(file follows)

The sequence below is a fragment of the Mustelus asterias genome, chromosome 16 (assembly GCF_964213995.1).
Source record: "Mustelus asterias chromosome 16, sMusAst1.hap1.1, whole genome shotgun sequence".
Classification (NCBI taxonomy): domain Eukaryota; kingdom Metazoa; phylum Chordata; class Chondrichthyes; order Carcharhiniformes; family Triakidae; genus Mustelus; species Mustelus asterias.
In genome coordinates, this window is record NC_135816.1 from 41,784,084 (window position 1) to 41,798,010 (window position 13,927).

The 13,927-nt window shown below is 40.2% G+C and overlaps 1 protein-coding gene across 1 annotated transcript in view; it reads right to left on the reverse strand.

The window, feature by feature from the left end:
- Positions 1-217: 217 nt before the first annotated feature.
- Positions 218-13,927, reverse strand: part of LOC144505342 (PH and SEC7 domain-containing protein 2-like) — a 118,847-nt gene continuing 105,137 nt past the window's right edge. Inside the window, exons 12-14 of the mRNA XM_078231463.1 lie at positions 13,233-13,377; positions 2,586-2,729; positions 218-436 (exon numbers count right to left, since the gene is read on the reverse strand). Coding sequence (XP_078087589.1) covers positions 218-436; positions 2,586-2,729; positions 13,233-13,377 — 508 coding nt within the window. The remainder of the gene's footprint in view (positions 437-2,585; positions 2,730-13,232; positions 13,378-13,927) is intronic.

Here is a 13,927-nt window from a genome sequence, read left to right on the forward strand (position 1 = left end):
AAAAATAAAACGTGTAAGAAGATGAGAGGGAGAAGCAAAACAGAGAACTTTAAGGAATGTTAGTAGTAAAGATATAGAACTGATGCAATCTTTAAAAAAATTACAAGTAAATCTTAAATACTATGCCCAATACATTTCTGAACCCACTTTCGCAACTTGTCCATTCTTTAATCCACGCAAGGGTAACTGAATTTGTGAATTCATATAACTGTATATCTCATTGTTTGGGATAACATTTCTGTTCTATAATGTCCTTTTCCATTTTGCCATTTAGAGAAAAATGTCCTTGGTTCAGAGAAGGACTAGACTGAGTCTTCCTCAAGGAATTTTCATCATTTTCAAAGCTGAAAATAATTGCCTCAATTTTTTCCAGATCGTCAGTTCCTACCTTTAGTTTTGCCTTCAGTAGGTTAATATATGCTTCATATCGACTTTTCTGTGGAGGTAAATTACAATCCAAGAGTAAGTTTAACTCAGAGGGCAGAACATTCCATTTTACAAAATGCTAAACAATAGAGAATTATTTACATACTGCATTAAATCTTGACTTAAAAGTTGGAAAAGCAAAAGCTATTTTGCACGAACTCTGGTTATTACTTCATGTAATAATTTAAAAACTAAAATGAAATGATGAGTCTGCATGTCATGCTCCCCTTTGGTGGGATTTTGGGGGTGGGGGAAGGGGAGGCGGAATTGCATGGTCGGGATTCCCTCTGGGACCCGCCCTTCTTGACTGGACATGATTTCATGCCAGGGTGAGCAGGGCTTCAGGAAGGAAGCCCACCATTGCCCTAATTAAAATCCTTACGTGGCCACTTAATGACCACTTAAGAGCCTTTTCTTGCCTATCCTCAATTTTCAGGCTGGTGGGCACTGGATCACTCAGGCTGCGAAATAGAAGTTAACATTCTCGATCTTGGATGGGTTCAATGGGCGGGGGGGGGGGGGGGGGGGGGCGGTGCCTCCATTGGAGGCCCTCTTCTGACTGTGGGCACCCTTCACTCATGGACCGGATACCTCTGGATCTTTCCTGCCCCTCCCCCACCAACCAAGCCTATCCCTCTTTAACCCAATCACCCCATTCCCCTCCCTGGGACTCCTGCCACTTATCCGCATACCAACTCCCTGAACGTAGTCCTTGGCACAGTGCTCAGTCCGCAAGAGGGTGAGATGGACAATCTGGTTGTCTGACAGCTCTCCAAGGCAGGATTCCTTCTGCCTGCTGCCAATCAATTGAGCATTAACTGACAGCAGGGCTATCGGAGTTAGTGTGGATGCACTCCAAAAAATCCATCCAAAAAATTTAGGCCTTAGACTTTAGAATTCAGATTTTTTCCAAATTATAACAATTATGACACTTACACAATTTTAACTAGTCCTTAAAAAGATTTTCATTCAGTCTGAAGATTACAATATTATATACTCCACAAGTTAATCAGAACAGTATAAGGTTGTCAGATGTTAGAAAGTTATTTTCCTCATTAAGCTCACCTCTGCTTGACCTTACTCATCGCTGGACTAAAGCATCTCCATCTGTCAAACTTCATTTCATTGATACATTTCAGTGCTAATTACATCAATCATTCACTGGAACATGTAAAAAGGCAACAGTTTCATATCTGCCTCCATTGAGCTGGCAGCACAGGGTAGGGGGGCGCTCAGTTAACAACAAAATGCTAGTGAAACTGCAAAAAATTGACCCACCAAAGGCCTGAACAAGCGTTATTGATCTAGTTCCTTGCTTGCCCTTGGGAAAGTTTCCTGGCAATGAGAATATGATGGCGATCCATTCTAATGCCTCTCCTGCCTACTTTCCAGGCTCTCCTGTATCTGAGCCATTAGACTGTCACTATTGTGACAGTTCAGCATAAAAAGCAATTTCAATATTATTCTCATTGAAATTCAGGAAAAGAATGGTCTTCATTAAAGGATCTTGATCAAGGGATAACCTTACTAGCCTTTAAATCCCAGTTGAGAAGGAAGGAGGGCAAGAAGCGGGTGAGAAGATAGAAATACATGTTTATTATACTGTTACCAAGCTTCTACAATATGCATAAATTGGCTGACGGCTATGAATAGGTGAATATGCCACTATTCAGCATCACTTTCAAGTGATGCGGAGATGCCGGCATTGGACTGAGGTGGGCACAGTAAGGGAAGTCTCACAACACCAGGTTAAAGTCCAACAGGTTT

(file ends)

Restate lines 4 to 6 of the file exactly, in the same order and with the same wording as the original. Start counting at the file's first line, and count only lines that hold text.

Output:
In genome coordinates, this window is record NC_135816.1 from 41,784,084 (window position 1) to 41,798,010 (window position 13,927).

The 13,927-nt window shown below is 40.2% G+C and overlaps 1 protein-coding gene across 1 annotated transcript in view; it reads right to left on the reverse strand.

The window, feature by feature from the left end: